If you’ve been keeping up with us throughout January, you’ll remember that we covered the powerful protein food group, and we took a closer look into which cuts of meat are the most economical.
Today, we are discussing how to turn those tougher, more cost-effective meats into some stellar tasting dishes with three cooking skills: marinating, pan frying, and deglazing.
Marinating is an effective way to enhance the flavor, add extra moisture, and tenderize meat before cooking. In addition, a good marinade can help make cheaper, leaner cuts less dry and make tougher pieces of meat more succulent.
The best results vary with the meat you are using, but in general, the longer the meat can absorb the marinade, the better.
- Vegetables – 10 minutes
- Seafood – 15 to 30 minutes (1-hour max)
- Boneless chicken breasts – 2 hours, up to 48 hours
- Pork loin – 4 hours, up to 24 hours
- Lamb – 4 to 8 hours
- Beef- up to 24 hours
To form a good marinate, use this combination: 1 part acid + 3 parts fat or oil + seasonings.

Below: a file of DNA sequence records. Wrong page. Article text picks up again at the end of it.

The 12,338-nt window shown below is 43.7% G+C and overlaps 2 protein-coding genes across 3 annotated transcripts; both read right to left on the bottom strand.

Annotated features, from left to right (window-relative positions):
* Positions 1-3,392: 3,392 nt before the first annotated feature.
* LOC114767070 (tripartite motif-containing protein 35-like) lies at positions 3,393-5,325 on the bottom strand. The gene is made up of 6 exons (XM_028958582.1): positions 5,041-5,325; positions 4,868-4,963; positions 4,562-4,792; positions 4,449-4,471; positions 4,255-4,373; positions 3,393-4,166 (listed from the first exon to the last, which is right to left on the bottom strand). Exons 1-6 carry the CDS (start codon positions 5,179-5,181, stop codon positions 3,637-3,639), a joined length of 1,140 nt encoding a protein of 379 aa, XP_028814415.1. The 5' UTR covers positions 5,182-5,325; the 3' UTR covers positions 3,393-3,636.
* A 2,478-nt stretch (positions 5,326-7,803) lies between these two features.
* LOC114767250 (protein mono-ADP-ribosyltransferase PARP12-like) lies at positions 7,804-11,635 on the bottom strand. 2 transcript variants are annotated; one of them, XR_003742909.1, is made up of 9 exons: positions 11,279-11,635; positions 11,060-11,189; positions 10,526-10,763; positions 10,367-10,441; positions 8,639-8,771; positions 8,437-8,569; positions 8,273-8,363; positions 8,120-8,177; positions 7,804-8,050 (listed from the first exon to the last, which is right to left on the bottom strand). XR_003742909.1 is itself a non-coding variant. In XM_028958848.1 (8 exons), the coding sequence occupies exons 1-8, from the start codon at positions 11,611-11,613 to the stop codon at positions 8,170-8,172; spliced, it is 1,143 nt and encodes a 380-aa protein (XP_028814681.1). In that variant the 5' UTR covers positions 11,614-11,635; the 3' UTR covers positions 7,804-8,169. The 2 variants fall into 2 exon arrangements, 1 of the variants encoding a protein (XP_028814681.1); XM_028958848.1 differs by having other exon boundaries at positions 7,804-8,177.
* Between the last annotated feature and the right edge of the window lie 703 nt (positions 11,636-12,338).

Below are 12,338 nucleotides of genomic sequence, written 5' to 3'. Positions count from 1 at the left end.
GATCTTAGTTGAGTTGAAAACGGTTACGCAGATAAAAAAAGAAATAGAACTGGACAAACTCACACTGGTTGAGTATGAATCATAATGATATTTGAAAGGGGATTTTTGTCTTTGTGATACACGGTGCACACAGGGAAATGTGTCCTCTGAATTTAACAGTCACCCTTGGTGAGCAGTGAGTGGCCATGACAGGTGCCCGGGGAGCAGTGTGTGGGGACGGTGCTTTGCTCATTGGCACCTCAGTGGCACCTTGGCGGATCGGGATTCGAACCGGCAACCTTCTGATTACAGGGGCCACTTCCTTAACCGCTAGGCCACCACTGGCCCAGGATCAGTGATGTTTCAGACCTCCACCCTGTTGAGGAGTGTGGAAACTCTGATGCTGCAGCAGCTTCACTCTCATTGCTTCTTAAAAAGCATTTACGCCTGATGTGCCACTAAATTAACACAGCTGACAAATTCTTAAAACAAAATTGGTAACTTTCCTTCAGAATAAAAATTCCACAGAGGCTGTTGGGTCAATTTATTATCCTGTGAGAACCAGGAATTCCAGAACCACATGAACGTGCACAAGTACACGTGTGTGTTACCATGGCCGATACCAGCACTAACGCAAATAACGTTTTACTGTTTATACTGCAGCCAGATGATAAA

Your acid can be something like vinegar, wine, lemon, or lime juice. For fat or oil, you can use just about any oil, or experiment with something like milk or yogurt. Your seasonings are whatever flavors you are interested in adding.
In addition, always marinate your meat in a refrigerator. This ensures bacteria does not grow on your meat.
While the meat is marinating, you want your meat to be completely immersed. Generally, 1/2 cup of liquid marinade for every 1 pound of meat will do the trick. If you can’t completely cover the meat, turn it over occasionally in the marinade.
Once your meat has marinated, you are ready to pan fry. For more on marinating, visit Marinating: A Guide to how it Works and What it Does by Jessica Gavin.
Pan frying is a method of cooking food in a frying pan on a stove top or in an electric skillet. This method uses oil to cook the meat and is explained beautifully in the following video.
While this video uses chicken breasts, any meat can be prepared by pan frying.
Deglazing is a cooking technique that involves introducing a liquid to the used pan to lift up the pieces of food stuck to the bottom.